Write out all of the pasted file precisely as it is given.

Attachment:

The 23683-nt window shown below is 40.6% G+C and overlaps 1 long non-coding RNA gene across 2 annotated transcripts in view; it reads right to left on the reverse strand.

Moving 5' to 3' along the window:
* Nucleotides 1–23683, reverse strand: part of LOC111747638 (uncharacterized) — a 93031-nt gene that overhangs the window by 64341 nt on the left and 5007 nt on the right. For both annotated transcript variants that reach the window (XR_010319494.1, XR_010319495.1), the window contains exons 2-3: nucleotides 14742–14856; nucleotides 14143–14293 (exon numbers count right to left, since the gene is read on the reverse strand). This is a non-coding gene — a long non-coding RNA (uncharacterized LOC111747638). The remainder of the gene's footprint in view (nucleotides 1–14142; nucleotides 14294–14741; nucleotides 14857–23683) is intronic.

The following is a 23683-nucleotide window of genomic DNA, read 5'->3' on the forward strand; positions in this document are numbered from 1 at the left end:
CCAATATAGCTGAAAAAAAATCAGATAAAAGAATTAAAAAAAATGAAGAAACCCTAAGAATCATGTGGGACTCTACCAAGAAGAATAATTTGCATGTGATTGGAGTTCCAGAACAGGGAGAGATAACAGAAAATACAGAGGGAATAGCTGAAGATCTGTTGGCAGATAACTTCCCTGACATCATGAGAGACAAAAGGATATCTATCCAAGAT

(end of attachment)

The 23683-nt window shown below is 40.6% G+C and overlaps 1 long non-coding RNA gene across 2 annotated transcripts in view; it reads right to left on the reverse strand.

Moving 5' to 3' along the window:
* Nucleotides 1–23683, reverse strand: part of LOC111747638 (uncharacterized) — a 93031-nt gene that overhangs the window by 64341 nt on the left and 5007 nt on the right. For both annotated transcript variants that reach the window (XR_010319494.1, XR_010319495.1), the window contains exons 2-3: nucleotides 14742–14856; nucleotides 14143–14293 (exon numbers count right to left, since the gene is read on the reverse strand). This is a non-coding gene — a long non-coding RNA (uncharacterized LOC111747638). The remainder of the gene's footprint in view (nucleotides 1–14142; nucleotides 14294–14741; nucleotides 14857–23683) is intronic.

The following is a 23683-nucleotide window of genomic DNA, read 5'->3' on the forward strand; positions in this document are numbered from 1 at the left end:
CCAATATAGCTGAAAAAAAATCAGATAAAAGAATTAAAAAAAATGAAGAAACCCTAAGAATCATGTGGGACTCTACCAAGAAGAATAATTTGCATGTGATTGGAGTTCCAGAACAGGGAGAGATAACAGAAAATACAGAGGGAATAGCTGAAGATCTGTTGGCAGATAACTTCCCTGACATCATGAGAGACAAAAGGATATCTATCCAAGAT